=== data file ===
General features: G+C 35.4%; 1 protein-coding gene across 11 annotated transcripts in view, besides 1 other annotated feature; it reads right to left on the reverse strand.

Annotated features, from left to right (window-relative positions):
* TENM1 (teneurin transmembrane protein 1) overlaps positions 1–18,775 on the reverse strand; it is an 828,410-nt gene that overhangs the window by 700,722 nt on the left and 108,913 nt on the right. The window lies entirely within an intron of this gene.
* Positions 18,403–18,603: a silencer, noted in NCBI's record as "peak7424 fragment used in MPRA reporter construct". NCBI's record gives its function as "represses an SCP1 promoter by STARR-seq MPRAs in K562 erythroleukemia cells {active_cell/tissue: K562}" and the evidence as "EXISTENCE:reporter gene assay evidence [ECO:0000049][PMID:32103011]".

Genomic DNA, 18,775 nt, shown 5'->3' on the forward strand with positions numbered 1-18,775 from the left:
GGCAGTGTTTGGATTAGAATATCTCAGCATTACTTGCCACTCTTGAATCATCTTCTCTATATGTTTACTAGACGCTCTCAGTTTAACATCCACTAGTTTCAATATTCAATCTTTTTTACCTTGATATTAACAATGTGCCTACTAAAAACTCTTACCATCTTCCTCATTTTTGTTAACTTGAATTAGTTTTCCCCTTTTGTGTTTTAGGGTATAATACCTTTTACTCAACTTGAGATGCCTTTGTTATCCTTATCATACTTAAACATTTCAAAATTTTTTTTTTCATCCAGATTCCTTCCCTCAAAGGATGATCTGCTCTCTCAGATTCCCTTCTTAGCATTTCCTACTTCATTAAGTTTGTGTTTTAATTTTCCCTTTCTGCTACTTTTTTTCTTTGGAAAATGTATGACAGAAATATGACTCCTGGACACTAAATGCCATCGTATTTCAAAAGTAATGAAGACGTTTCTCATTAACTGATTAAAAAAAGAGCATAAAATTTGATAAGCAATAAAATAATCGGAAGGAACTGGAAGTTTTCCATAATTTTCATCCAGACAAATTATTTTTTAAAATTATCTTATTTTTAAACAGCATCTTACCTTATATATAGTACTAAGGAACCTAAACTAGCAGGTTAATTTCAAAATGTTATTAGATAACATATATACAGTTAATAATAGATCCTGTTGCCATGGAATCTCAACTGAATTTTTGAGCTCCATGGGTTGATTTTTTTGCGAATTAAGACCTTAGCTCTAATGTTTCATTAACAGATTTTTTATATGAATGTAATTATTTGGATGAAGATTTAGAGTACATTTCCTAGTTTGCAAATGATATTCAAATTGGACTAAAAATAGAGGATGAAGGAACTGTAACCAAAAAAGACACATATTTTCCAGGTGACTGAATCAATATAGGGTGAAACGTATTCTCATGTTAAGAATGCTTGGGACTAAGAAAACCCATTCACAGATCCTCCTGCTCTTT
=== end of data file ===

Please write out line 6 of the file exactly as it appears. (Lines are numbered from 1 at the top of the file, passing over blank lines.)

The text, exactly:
GGCAGTGTTTGGATTAGAATATCTCAGCATTACTTGCCACTCTTGAATCATCTTCTCTATATGTTTACTAGACGCTCTCAGTTTAACATCCACTAGTTTCAATATTCAATCTTTTTTACCTTGATATTAACAATGTGCCTACTAAAAACTCTTACCATCTTCCTCATTTTTGTTAACTTGAATTAGTTTTCCCCTTTTGTGTTTTAGGGTATAATACCTTTTACTCAACTTGAGATGCCTTTGTTATCCTTATCATACTTAAACATTTCAAAATTTTTTTTTTCATCCAGATTCCTTCCCTCAAAGGATGATCTGCTCTCTCAGATTCCCTTCTTAGCATTTCCTACTTCATTAAGTTTGTGTTTTAATTTTCCCTTTCTGCTACTTTTTTTCTTTGGAAAATGTATGACAGAAATATGACTCCTGGACACTAAATGCCATCGTATTTCAAAAGTAATGAAGACGTTTCTCATTAACTGATTAAAAAAAGAGCATAAAATTTGATAAGCAATAAAATAATCGGAAGGAACTGGAAGTTTTCCATAATTTTCATCCAGACAAATTATTTTTTAAAATTATCTTATTTTTAAACAGCATCTTACCTTATATATAGTACTAAGGAACCTAAACTAGCAGGTTAATTTCAAAATGTTATTAGATAACATATATACAGTTAATAATAGATCCTGTTGCCATGGAATCTCAACTGAATTTTTGAGCTCCATGGGTTGATTTTTTTGCGAATTAAGACCTTAGCTCTAATGTTTCATTAACAGATTTTTTATATGAATGTAATTATTTGGATGAAGATTTAGAGTACATTTCCTAGTTTGCAAATGATATTCAAATTGGACTAAAAATAGAGGATGAAGGAACTGTAACCAAAAAAGACACATATTTTCCAGGTGACTGAATCAATATAGGGTGAAACGTATTCTCATGTTAAGAATGCTTGGGACTAAGAAAACCCATTCACAGATCCTCCTGCTCTTT